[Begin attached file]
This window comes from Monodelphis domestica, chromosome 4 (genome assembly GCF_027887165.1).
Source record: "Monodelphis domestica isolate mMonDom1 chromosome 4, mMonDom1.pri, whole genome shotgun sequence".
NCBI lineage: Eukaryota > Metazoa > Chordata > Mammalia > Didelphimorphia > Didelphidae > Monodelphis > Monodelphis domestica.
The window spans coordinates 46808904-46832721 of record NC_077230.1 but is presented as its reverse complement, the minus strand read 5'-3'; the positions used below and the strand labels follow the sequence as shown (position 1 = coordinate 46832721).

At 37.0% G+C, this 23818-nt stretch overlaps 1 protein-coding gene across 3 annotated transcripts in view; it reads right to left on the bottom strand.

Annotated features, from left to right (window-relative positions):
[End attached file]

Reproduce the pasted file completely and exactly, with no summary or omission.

This window comes from Monodelphis domestica, chromosome 4 (genome assembly GCF_027887165.1).
Source record: "Monodelphis domestica isolate mMonDom1 chromosome 4, mMonDom1.pri, whole genome shotgun sequence".
NCBI lineage: Eukaryota > Metazoa > Chordata > Mammalia > Didelphimorphia > Didelphidae > Monodelphis > Monodelphis domestica.
The window spans coordinates 46808904-46832721 of record NC_077230.1 but is presented as its reverse complement, the minus strand read 5'-3'; the positions used below and the strand labels follow the sequence as shown (position 1 = coordinate 46832721).

At 37.0% G+C, this 23818-nt stretch overlaps 1 protein-coding gene across 3 annotated transcripts in view; it reads right to left on the bottom strand.

Annotated features, from left to right (window-relative positions):